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prescription drug fraud

Three Major Reasons Not to Share a Prescription

Know the potential ramifications of sharing your medical prescription

When you and your friend or family member take the same prescription or have the same medical condition, sharing a prescription may seem harmless. Maybe you’re stretching out a prescription before the next refill is allowed by your insurance company, or you’ve noticed that your friend’s anxiety level has gotten so bad that he might benefit from some of your anxiety medication. While well-intentioned, sharing prescriptions is not a good idea for several reasons, with these three chief among them.

It Might Not Be Medically Appropriate

Despite appearances, your friend or family member might not be able to take your prescription successfully due to a difference in medical conditions that you don’t know about. The other person may have a contraindicating condition that renders the prescription ineffective or even dangerous to them.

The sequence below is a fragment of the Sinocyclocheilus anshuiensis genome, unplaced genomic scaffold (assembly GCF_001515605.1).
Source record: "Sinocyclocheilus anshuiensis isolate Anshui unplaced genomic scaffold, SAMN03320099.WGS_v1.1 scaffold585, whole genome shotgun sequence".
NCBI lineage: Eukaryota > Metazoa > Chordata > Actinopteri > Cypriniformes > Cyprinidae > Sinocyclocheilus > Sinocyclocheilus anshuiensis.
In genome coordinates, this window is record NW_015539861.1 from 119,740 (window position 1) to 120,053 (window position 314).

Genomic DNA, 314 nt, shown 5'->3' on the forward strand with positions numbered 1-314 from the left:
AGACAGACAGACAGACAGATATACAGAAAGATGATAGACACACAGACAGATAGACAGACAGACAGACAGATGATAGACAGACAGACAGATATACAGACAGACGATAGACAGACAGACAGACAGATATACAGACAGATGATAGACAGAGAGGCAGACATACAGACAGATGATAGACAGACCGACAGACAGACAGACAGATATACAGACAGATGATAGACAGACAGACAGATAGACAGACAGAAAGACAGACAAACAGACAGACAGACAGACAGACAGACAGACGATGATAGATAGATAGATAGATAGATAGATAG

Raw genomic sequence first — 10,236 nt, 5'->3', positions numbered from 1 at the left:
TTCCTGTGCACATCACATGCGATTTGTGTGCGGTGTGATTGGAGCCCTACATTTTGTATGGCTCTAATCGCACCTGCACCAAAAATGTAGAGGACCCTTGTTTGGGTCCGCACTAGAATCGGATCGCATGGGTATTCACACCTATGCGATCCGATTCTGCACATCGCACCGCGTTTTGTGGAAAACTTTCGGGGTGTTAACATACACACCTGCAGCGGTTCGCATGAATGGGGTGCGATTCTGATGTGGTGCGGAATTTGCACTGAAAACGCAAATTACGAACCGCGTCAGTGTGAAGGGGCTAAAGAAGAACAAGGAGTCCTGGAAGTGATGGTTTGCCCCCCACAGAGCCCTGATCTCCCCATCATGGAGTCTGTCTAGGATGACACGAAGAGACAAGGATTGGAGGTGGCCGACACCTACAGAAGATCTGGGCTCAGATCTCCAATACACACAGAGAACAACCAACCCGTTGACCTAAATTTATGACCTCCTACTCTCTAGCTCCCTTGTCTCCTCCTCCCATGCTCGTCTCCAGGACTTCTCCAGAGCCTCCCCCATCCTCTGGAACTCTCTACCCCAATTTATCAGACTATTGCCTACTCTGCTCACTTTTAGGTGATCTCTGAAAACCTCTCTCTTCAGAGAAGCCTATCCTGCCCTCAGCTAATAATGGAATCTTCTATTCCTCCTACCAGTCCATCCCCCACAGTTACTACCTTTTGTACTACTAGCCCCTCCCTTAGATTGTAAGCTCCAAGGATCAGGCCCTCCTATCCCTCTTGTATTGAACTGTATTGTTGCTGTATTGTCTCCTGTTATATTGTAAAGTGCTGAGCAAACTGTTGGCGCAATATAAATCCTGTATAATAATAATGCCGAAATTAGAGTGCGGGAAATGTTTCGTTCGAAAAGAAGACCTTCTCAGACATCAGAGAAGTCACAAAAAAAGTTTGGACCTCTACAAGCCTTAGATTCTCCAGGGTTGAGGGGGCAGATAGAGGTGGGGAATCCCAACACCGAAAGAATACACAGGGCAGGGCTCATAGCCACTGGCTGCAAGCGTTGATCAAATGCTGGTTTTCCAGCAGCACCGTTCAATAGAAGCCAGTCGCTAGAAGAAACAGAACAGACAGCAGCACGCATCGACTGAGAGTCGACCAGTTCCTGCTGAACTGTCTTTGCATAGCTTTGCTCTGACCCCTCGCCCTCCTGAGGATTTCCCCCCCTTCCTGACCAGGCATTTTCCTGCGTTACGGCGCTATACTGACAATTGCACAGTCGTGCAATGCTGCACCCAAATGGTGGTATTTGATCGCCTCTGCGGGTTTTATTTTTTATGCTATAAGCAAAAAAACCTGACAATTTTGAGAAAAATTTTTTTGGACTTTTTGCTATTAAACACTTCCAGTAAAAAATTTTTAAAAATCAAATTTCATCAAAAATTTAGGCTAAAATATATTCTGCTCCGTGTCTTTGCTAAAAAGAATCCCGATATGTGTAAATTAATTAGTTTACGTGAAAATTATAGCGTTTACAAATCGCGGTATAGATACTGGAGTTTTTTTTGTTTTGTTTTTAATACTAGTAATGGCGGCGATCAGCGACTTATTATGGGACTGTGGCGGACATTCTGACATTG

Also, your dose may not be appropriate for their condition; they may need a bigger or smaller dose (this is a big risk when you’re sharing just because the other person seems like they could use some of the medication).

It Might Be Too Short a Course

For medications with limited treatment times, such as antibiotics that you’d take for a specific number of days only, you may be providing the person with too short a course to effectively destroy the infection they have (not to mention you having leftover antibiotics means you likely didn’t take the full course, which can lead to creating antibiotic-resistant bacteria).

You Could Be Charged and Held Liable

Medications can have side effects such as drowsiness, and if you give them to someone who subsequently causes damage, such as an accident, you could be held partially liable for the damage. You could also be charged with illegally distributing drugs, especially if the medications are controlled, which is a special category of medication that receives stricter scrutiny and has tougher prescribing requirements.

If you’ve been accused of or charged with distributing drugs because you shared a prescription, don’t delay in getting legal help. Contact Eisenberg Law Offices at (608) 256-8356 to speak with an attorney.